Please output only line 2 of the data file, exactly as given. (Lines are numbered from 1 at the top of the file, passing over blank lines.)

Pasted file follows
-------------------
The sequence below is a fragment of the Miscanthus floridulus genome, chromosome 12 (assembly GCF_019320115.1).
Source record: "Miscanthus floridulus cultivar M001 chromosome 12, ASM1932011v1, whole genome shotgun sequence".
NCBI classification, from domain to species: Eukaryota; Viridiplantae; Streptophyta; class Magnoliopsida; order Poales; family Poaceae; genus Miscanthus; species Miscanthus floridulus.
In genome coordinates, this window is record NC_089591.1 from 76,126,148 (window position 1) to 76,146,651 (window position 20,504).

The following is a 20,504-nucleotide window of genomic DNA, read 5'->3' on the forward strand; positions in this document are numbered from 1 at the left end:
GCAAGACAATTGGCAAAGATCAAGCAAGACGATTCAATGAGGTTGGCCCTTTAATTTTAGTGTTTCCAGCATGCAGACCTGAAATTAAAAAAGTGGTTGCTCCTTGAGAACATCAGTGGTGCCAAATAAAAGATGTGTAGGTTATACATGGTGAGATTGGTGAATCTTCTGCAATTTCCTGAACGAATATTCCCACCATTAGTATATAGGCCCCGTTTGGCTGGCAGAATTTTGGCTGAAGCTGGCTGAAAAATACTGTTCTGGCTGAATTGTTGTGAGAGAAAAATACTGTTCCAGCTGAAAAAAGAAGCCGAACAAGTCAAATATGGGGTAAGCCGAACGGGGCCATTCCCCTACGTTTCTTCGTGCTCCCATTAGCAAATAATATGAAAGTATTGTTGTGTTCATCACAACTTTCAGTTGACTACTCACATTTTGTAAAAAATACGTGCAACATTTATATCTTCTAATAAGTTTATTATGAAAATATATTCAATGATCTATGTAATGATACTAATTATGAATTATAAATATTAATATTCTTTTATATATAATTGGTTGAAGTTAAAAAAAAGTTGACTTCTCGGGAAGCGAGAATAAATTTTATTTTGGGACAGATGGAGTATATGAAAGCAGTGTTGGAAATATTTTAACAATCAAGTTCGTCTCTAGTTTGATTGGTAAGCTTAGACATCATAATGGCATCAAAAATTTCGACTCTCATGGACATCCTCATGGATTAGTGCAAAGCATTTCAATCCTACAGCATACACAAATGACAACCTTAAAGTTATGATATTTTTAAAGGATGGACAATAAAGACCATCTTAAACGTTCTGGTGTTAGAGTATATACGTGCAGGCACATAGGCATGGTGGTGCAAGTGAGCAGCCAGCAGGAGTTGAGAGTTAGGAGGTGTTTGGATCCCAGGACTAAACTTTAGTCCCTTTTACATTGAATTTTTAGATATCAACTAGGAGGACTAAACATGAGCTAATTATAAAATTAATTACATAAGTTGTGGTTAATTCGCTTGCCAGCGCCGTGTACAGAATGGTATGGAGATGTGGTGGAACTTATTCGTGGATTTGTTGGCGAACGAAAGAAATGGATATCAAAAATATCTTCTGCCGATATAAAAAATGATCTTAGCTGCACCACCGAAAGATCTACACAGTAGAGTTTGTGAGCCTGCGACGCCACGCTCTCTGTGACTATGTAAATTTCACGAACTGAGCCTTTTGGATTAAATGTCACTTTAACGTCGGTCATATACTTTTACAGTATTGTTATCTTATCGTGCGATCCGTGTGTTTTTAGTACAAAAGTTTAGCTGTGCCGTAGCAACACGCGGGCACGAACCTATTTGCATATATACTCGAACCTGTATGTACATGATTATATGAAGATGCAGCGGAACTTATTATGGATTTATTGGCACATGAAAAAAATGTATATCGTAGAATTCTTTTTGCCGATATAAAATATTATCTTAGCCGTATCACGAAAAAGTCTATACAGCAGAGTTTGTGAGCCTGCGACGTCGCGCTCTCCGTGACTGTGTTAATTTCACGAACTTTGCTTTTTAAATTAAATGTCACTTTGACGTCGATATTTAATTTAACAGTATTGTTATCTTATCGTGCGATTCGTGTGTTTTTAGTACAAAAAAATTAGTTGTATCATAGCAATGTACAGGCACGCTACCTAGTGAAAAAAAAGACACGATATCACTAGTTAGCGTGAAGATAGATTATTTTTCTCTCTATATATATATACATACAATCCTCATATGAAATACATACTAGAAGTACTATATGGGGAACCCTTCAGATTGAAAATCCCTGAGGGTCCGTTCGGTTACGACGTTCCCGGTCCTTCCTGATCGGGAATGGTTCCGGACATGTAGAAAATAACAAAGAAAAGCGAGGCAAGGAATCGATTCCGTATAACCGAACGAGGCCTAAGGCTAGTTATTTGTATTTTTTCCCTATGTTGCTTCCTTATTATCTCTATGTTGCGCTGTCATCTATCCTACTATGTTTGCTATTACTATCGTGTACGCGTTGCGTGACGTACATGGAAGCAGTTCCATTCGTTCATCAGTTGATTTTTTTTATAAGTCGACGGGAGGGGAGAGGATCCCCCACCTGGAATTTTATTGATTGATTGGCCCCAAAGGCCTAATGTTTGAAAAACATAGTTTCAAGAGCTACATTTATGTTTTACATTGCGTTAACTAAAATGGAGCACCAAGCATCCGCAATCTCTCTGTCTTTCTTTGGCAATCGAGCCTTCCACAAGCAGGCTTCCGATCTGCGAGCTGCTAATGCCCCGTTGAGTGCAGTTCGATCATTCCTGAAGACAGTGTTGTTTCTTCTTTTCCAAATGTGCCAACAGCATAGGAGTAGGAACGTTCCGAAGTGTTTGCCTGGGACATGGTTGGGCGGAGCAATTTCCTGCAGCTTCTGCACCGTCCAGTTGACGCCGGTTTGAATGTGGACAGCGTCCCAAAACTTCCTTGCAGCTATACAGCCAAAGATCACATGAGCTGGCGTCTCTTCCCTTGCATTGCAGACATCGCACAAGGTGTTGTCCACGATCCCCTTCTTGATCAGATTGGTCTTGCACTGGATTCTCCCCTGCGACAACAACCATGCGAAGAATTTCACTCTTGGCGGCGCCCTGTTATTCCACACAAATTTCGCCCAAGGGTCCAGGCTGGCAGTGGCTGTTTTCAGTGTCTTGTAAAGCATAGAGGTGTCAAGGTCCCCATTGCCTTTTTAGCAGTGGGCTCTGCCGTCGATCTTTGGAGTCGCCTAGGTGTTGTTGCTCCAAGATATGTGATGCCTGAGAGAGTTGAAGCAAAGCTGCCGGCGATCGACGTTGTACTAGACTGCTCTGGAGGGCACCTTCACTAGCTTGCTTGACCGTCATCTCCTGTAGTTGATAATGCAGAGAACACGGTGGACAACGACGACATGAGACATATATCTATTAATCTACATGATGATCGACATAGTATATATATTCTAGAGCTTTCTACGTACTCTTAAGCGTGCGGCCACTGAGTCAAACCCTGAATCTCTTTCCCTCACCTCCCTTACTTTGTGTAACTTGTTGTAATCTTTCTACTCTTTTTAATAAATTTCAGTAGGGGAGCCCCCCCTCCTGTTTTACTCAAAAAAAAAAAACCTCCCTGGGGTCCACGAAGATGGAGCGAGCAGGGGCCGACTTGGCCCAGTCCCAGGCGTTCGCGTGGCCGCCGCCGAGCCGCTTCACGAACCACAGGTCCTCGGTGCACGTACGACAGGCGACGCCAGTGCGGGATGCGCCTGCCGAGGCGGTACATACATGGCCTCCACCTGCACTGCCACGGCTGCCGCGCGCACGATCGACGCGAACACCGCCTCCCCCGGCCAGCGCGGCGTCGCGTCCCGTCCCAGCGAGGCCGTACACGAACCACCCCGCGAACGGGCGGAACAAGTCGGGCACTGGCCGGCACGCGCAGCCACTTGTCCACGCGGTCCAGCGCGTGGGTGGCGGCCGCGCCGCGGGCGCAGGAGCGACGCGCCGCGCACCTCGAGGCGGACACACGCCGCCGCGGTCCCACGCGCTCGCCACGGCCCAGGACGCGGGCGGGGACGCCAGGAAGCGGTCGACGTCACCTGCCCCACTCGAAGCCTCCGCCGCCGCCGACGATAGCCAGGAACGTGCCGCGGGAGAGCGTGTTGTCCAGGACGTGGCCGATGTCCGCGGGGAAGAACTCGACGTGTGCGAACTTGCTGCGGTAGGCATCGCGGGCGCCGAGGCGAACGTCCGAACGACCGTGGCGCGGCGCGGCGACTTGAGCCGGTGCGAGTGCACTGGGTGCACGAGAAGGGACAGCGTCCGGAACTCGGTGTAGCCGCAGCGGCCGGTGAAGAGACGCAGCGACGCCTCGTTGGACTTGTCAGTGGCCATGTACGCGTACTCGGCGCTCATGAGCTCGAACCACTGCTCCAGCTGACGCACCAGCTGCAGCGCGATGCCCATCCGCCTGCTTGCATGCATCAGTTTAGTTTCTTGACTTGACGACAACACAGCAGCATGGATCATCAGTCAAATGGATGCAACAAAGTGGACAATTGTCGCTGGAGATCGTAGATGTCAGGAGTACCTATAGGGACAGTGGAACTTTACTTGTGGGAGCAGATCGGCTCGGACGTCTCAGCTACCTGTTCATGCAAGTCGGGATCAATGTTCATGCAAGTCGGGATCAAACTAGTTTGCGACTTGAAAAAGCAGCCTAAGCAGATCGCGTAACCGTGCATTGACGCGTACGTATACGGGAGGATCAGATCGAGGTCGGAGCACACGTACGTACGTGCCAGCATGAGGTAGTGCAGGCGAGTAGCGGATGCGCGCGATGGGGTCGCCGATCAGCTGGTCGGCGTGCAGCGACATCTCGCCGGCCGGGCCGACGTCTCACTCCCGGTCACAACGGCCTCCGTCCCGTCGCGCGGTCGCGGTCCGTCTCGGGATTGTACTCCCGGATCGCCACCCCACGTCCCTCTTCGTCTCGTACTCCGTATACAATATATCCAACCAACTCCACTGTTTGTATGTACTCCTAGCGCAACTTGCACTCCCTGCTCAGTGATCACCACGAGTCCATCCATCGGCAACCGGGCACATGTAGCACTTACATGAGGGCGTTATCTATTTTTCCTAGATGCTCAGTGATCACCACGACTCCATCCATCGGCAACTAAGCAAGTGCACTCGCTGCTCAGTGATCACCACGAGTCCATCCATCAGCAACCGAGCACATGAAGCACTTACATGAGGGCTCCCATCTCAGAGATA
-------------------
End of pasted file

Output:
Source record: "Miscanthus floridulus cultivar M001 chromosome 12, ASM1932011v1, whole genome shotgun sequence".